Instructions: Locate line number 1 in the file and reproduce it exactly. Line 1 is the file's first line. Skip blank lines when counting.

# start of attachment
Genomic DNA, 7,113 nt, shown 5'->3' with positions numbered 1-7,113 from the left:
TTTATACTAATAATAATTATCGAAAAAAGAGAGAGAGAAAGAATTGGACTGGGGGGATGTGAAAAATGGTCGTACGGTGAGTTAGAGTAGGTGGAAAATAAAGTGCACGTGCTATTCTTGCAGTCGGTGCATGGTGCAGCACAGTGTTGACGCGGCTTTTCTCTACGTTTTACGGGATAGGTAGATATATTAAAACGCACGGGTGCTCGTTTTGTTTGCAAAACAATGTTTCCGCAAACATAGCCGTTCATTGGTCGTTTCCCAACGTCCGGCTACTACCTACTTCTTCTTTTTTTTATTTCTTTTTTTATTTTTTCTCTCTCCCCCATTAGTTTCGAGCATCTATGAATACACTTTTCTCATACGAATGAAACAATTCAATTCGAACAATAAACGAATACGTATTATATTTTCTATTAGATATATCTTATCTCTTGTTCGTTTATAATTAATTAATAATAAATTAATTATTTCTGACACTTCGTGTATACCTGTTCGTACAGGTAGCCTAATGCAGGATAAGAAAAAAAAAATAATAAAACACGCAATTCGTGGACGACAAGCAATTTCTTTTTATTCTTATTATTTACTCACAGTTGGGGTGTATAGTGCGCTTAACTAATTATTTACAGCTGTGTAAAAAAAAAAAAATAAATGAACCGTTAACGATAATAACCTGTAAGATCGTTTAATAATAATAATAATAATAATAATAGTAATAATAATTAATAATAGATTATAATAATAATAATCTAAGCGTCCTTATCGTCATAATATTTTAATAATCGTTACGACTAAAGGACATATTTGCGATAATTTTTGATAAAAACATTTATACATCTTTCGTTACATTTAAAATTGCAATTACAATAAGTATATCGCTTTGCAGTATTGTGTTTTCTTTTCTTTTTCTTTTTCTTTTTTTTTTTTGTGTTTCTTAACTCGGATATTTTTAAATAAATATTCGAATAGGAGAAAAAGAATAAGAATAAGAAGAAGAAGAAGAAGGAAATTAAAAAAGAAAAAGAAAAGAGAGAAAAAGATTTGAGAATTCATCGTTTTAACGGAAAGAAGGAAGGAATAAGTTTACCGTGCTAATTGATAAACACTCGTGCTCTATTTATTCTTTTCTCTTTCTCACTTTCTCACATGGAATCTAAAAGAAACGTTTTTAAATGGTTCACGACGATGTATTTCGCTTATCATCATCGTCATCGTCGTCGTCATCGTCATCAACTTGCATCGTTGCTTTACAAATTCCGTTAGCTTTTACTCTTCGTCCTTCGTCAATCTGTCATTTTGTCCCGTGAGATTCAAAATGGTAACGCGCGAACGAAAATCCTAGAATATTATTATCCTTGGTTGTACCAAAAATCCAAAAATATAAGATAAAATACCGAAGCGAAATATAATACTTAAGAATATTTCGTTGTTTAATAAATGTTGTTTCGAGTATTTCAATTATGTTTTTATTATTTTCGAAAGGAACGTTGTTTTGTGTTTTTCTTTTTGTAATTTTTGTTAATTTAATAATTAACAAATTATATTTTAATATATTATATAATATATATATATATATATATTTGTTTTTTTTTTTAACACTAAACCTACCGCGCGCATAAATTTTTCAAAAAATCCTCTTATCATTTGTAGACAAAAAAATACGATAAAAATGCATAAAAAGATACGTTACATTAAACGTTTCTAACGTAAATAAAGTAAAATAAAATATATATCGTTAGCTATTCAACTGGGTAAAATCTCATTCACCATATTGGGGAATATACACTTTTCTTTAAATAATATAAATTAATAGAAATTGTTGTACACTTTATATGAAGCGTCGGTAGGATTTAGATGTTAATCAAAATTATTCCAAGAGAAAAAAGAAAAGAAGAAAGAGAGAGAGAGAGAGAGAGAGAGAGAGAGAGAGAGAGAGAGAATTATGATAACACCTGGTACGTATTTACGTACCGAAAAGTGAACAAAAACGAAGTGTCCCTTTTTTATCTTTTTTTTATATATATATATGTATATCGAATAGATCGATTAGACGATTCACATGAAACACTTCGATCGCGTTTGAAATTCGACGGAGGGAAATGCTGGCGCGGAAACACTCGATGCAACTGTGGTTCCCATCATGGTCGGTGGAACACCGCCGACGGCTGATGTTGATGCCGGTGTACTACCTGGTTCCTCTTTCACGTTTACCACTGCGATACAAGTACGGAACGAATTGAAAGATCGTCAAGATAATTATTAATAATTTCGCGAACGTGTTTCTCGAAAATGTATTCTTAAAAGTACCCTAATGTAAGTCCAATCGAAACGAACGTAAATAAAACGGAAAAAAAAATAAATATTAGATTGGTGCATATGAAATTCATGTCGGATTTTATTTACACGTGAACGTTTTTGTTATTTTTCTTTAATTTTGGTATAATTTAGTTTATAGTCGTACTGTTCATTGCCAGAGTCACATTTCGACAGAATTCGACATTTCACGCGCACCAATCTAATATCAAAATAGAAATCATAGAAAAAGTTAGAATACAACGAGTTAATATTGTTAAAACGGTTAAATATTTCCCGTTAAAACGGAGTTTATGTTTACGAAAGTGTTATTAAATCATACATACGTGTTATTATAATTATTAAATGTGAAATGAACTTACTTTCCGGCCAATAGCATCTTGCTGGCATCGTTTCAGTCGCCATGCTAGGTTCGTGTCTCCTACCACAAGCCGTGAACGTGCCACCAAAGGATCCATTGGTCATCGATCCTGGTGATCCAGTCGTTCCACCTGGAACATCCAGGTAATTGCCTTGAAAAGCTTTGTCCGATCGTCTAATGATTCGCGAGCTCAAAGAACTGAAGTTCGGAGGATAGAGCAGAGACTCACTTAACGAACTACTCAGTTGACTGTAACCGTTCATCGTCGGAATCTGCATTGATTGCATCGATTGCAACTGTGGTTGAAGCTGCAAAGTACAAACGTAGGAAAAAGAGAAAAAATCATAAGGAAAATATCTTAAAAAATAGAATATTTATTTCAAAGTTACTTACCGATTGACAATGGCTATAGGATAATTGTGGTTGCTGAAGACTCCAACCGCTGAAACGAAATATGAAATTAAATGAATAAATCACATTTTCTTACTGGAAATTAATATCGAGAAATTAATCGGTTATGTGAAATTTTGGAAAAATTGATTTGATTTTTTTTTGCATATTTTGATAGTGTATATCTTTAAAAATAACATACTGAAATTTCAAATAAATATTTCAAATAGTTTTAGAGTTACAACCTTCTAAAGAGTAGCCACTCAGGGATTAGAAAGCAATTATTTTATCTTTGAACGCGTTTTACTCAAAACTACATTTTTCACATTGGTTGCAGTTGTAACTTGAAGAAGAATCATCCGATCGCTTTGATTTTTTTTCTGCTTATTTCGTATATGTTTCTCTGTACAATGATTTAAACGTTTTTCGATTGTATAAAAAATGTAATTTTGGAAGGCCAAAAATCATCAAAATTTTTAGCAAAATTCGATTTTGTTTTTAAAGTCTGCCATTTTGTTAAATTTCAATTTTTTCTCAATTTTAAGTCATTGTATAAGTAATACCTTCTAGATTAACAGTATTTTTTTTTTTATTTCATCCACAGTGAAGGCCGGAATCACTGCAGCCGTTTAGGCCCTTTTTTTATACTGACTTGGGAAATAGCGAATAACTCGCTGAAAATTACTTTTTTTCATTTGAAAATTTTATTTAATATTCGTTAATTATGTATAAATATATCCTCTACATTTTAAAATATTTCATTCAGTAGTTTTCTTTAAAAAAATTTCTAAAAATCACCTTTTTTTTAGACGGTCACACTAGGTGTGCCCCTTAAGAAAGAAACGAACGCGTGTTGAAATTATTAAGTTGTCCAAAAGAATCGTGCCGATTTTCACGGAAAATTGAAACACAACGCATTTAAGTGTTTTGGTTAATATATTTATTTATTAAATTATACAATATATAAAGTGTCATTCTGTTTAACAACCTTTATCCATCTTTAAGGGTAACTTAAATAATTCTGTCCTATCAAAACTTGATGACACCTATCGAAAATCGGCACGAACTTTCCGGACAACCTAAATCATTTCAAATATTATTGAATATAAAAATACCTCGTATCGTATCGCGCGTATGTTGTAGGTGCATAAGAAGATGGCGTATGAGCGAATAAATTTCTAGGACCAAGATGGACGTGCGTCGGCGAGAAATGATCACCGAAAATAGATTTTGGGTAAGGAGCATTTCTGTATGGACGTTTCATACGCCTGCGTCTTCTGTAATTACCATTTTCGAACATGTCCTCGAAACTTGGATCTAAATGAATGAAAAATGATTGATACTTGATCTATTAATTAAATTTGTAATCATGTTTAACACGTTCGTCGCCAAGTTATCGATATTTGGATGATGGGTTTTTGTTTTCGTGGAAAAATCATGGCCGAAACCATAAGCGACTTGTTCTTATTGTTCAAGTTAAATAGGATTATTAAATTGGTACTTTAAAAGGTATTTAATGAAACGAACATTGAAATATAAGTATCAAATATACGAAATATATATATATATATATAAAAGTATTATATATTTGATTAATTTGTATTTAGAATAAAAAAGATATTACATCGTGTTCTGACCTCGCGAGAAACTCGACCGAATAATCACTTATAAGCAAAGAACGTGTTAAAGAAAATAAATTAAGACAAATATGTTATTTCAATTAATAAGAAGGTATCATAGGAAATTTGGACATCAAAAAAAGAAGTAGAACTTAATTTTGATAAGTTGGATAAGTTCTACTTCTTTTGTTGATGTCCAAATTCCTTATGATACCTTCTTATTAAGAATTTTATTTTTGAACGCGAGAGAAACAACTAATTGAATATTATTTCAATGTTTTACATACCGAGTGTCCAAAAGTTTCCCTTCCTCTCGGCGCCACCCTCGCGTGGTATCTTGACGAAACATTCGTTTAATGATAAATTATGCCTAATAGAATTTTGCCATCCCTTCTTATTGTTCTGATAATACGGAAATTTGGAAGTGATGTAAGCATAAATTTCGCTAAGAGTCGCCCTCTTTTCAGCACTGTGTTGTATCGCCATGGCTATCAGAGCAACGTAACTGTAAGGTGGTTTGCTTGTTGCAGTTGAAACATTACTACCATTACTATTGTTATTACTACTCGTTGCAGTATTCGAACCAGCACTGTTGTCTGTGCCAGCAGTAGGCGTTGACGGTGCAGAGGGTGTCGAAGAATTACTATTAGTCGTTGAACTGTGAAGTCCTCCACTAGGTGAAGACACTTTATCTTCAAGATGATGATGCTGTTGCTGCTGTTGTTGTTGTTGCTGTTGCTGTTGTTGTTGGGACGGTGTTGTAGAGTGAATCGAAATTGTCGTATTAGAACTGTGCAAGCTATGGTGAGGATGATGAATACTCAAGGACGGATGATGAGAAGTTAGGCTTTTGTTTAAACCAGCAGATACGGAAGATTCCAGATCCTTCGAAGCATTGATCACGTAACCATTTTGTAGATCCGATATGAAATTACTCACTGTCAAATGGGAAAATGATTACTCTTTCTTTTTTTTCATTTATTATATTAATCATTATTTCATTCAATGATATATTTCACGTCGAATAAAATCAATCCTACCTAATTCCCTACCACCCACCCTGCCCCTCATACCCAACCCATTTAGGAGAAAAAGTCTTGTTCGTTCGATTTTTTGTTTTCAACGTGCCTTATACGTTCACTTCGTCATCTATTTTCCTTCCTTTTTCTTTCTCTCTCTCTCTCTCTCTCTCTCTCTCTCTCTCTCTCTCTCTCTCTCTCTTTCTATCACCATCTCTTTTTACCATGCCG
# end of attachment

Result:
Genomic DNA, 7,113 nt, shown 5'->3' with positions numbered 1-7,113 from the left: